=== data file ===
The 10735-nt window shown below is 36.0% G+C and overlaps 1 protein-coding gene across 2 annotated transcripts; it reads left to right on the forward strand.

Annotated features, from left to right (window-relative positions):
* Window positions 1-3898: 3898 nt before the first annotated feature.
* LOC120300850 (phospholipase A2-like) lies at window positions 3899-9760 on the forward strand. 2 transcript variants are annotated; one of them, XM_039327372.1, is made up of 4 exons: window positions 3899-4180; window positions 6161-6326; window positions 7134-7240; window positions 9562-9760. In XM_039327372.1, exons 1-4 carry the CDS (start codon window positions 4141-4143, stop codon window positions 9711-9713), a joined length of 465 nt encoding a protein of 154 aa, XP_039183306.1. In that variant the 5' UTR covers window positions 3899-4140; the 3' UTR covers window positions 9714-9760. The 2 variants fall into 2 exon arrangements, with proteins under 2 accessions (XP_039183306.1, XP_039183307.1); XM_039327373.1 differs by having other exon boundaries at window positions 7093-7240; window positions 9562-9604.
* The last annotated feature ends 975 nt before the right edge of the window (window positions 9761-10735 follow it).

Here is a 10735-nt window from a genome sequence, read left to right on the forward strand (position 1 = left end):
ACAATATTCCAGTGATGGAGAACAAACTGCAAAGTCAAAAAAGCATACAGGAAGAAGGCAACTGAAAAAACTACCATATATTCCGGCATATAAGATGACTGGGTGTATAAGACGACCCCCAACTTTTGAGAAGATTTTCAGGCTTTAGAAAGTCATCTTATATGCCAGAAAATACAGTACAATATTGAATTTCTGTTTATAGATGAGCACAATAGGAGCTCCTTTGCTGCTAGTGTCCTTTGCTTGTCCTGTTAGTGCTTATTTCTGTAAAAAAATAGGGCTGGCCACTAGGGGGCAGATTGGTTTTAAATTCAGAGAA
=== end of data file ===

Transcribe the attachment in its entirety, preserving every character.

The 10735-nt window shown below is 36.0% G+C and overlaps 1 protein-coding gene across 2 annotated transcripts; it reads left to right on the forward strand.

Annotated features, from left to right (window-relative positions):
* Window positions 1-3898: 3898 nt before the first annotated feature.
* LOC120300850 (phospholipase A2-like) lies at window positions 3899-9760 on the forward strand. 2 transcript variants are annotated; one of them, XM_039327372.1, is made up of 4 exons: window positions 3899-4180; window positions 6161-6326; window positions 7134-7240; window positions 9562-9760. In XM_039327372.1, exons 1-4 carry the CDS (start codon window positions 4141-4143, stop codon window positions 9711-9713), a joined length of 465 nt encoding a protein of 154 aa, XP_039183306.1. In that variant the 5' UTR covers window positions 3899-4140; the 3' UTR covers window positions 9714-9760. The 2 variants fall into 2 exon arrangements, with proteins under 2 accessions (XP_039183306.1, XP_039183307.1); XM_039327373.1 differs by having other exon boundaries at window positions 7093-7240; window positions 9562-9604.
* The last annotated feature ends 975 nt before the right edge of the window (window positions 9761-10735 follow it).

Here is a 10735-nt window from a genome sequence, read left to right on the forward strand (position 1 = left end):
ACAATATTCCAGTGATGGAGAACAAACTGCAAAGTCAAAAAAGCATACAGGAAGAAGGCAACTGAAAAAACTACCATATATTCCGGCATATAAGATGACTGGGTGTATAAGACGACCCCCAACTTTTGAGAAGATTTTCAGGCTTTAGAAAGTCATCTTATATGCCAGAAAATACAGTACAATATTGAATTTCTGTTTATAGATGAGCACAATAGGAGCTCCTTTGCTGCTAGTGTCCTTTGCTTGTCCTGTTAGTGCTTATTTCTGTAAAAAAATAGGGCTGGCCACTAGGGGGCAGATTGGTTTTAAATTCAGAGAA